Purpose of review: Fly models have been developed for a variety of neurodegenerative disorders, and the field is beginning to harness the power of Drosophila genetics to dissect pathways of disease pathogenesis and identify targets for therapeutic intervention. In this review, we emphasize the most recent accomplishments and chart the potential rewards in translating lessons from Drosophila models to clinical therapeutics.
Recent findings: The conservation of human disease genes in the Drosophila genome forms the basis for several recent investigations of the normal biological functions of genes implicated in neurodegenerative disease. In addition, transgenic approaches continue to expand the list of diseases modeled in Drosophila that now includes Parkinson's disease, Alzheimer's disease, Huntington's disease, and several spinocerebellar ataxias. Studies based on these models suggest that protein folding and degradation pathways play an important role in Parkinson's disease and the polyglutamine repeat disorders, and that kinases and apoptotic pathways may modulate neurodegeneration in tauopathies.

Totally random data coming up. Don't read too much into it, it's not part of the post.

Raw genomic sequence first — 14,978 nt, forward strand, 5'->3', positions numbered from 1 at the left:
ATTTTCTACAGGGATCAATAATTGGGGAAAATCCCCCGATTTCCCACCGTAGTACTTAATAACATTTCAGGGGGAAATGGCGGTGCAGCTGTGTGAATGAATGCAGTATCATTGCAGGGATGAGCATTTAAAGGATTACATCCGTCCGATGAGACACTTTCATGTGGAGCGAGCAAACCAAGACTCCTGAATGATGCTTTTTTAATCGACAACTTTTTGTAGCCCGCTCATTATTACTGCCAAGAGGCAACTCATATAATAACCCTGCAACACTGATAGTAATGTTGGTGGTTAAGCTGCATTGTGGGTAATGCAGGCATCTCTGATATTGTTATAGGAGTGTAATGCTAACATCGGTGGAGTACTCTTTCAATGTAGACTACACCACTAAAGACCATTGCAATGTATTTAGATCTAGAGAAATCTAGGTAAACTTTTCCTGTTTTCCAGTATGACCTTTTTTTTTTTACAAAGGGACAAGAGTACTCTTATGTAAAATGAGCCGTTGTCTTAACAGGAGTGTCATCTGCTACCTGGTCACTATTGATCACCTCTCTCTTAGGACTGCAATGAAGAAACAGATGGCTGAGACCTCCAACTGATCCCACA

Summary: Ongoing genetic studies with Drosophila neurodegenerative disease models promise to enhance our understanding of disease pathogenesis and generate target lists for future investigational research and drug development. The next challenge will be distilling a growing number of possible targets into a shortlist for fast-track drug design and clinical trials. With the advent of neurodegenerative disease models, the fruit fly is rapidly assuming a unique niche in bench to bedside research.